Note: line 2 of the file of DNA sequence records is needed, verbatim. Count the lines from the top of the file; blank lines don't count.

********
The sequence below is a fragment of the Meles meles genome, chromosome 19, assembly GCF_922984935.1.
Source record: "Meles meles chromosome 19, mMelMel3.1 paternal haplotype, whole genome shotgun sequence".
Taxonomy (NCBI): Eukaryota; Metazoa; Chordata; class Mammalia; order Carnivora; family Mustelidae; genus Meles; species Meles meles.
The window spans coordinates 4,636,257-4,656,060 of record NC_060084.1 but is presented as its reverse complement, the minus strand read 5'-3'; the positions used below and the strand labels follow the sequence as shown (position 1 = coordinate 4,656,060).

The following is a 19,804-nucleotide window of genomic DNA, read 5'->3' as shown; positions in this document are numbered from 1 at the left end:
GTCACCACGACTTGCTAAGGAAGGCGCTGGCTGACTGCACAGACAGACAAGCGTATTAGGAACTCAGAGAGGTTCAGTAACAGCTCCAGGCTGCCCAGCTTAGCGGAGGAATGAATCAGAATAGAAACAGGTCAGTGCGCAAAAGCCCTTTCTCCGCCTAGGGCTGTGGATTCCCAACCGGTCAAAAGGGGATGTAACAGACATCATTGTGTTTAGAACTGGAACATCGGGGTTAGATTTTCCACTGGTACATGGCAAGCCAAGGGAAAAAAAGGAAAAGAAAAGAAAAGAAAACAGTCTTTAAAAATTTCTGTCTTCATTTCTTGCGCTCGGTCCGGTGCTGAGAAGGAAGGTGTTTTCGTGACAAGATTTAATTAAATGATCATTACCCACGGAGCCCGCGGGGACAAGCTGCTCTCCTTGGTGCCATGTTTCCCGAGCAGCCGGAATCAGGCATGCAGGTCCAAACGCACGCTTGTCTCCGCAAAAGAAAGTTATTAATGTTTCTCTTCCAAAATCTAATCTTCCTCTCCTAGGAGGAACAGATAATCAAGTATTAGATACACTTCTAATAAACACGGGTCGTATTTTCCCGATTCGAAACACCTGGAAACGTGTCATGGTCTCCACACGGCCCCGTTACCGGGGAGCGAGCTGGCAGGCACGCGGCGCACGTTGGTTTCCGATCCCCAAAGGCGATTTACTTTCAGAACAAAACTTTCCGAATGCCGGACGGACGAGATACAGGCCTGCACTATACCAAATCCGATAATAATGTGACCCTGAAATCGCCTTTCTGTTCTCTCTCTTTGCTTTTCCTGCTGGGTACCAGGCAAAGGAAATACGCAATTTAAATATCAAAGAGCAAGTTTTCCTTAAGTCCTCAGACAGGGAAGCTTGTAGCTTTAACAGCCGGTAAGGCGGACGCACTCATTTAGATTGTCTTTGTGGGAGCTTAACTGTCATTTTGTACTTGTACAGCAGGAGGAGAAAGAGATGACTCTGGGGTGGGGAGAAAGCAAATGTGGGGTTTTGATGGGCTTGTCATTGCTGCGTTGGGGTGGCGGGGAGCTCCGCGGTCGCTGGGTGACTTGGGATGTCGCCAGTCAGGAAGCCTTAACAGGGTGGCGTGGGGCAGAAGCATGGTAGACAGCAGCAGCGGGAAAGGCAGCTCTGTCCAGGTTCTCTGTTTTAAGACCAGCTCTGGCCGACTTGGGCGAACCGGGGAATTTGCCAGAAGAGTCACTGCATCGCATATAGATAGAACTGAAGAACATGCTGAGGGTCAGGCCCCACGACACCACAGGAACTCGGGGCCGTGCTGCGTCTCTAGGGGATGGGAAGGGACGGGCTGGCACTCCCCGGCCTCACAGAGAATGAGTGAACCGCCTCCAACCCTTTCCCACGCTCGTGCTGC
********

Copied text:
Source record: "Meles meles chromosome 19, mMelMel3.1 paternal haplotype, whole genome shotgun sequence".